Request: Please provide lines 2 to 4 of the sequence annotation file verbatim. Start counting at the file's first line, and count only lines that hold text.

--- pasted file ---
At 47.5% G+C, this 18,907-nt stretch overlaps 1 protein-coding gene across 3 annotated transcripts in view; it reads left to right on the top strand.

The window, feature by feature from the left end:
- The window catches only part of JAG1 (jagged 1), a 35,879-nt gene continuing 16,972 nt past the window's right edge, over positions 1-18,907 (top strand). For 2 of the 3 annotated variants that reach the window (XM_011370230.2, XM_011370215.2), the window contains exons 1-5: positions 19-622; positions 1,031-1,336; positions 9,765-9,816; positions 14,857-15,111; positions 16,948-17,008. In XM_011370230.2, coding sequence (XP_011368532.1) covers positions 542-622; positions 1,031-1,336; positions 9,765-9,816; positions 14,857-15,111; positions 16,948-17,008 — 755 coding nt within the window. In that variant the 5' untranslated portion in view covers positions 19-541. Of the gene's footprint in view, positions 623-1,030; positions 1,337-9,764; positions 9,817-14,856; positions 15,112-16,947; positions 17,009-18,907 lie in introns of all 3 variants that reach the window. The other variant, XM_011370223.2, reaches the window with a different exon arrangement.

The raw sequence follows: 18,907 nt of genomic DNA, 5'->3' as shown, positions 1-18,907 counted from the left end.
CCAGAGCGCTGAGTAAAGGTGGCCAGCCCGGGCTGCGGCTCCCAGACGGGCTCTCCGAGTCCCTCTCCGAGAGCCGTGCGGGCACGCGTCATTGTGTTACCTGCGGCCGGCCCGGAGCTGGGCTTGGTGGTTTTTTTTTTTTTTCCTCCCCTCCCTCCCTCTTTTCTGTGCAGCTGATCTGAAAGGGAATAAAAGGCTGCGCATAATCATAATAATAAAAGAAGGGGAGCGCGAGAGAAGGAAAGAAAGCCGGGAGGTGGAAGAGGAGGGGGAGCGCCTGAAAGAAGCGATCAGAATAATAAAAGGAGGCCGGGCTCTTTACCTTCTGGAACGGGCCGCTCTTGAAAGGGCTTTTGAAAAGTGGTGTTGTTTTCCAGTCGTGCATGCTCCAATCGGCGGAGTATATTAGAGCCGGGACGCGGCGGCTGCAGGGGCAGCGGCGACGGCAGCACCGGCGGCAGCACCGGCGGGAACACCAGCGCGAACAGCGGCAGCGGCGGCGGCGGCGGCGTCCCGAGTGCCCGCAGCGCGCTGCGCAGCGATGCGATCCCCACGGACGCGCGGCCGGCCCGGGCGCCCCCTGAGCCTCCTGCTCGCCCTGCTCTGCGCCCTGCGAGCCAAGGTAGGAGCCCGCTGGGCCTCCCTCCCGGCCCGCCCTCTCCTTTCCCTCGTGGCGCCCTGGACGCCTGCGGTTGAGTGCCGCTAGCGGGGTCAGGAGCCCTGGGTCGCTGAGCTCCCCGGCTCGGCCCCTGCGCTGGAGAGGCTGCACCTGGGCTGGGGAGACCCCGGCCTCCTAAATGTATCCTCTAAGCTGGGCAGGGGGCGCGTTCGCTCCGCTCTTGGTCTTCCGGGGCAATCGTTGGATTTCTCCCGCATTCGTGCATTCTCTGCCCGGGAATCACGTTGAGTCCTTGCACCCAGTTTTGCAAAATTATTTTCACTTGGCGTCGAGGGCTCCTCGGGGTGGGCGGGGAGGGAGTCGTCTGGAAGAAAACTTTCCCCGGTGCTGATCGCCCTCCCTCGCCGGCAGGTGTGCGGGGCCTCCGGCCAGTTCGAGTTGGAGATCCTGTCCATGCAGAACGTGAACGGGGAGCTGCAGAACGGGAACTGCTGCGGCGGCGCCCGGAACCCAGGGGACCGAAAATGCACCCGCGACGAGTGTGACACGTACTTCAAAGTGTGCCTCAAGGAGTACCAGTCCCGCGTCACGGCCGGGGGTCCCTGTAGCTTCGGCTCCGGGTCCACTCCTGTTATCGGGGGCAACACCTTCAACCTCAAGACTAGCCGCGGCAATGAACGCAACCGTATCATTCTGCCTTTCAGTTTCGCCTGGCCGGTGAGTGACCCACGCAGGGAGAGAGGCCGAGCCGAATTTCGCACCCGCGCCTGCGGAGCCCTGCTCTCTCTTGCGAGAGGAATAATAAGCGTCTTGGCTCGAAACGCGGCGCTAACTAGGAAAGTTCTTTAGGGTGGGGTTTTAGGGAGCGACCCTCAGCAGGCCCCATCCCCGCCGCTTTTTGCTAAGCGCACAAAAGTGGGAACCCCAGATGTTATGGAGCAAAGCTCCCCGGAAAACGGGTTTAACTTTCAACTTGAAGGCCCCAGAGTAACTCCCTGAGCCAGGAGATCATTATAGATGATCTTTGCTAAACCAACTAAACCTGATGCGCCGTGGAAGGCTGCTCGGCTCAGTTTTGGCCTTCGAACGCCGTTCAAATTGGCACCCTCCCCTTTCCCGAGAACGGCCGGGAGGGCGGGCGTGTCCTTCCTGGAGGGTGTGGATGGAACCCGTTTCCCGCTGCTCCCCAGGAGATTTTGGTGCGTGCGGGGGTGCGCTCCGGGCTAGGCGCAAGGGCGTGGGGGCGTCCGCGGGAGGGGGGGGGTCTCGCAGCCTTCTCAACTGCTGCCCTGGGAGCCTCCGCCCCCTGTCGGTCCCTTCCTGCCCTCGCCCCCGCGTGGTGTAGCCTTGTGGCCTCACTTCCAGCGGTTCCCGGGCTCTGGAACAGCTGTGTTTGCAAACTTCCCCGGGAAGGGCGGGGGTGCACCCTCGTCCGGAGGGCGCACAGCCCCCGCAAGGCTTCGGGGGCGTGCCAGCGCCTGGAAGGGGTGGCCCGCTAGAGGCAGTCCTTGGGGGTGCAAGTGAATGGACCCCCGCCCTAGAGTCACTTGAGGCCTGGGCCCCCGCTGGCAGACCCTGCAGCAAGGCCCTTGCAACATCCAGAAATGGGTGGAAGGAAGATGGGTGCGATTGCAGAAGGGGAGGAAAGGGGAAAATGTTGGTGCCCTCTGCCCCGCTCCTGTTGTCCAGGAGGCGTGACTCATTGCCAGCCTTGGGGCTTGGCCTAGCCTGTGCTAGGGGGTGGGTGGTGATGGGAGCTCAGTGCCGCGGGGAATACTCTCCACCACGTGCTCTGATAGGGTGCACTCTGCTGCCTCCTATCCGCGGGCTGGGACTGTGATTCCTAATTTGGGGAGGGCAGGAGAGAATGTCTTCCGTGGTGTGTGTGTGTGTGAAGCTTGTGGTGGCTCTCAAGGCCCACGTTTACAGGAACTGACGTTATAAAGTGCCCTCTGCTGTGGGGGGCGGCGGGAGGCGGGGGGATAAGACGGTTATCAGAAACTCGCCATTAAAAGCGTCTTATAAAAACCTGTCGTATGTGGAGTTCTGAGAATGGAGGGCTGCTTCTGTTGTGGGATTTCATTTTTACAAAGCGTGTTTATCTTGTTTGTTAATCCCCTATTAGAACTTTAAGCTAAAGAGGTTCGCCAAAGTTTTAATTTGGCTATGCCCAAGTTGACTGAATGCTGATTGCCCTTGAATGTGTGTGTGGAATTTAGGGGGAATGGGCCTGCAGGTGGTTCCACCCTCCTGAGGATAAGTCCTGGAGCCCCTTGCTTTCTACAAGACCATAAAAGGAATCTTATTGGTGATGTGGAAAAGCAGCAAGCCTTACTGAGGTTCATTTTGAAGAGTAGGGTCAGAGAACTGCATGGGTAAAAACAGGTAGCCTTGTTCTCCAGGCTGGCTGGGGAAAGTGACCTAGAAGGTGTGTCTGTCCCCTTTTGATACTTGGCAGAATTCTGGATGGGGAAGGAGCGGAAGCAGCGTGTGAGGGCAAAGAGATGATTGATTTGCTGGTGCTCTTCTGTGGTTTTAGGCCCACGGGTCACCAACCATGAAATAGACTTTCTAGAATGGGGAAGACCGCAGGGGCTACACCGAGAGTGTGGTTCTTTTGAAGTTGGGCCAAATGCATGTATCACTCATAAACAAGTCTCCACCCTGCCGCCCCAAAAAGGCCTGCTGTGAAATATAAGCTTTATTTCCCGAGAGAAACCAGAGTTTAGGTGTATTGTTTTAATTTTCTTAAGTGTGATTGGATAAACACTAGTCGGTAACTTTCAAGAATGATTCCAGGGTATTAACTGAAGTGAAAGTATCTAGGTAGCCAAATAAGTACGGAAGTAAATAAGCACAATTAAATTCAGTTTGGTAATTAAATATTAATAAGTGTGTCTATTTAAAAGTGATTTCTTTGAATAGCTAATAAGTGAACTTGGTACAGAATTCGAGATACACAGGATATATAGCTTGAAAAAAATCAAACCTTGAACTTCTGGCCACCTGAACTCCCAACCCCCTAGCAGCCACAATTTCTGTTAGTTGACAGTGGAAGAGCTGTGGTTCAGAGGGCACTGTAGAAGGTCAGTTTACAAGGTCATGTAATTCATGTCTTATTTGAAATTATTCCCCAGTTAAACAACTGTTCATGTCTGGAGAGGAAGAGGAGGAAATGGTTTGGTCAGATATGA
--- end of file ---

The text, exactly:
The window, feature by feature from the left end:
- The window catches only part of JAG1 (jagged 1), a 35,879-nt gene continuing 16,972 nt past the window's right edge, over positions 1-18,907 (top strand). For 2 of the 3 annotated variants that reach the window (XM_011370230.2, XM_011370215.2), the window contains exons 1-5: positions 19-622; positions 1,031-1,336; positions 9,765-9,816; positions 14,857-15,111; positions 16,948-17,008. In XM_011370230.2, coding sequence (XP_011368532.1) covers positions 542-622; positions 1,031-1,336; positions 9,765-9,816; positions 14,857-15,111; positions 16,948-17,008 — 755 coding nt within the window. In that variant the 5' untranslated portion in view covers positions 19-541. Of the gene's footprint in view, positions 623-1,030; positions 1,337-9,764; positions 9,817-14,856; positions 15,112-16,947; positions 17,009-18,907 lie in introns of all 3 variants that reach the window. The other variant, XM_011370223.2, reaches the window with a different exon arrangement.

The raw sequence follows: 18,907 nt of genomic DNA, 5'->3' as shown, positions 1-18,907 counted from the left end.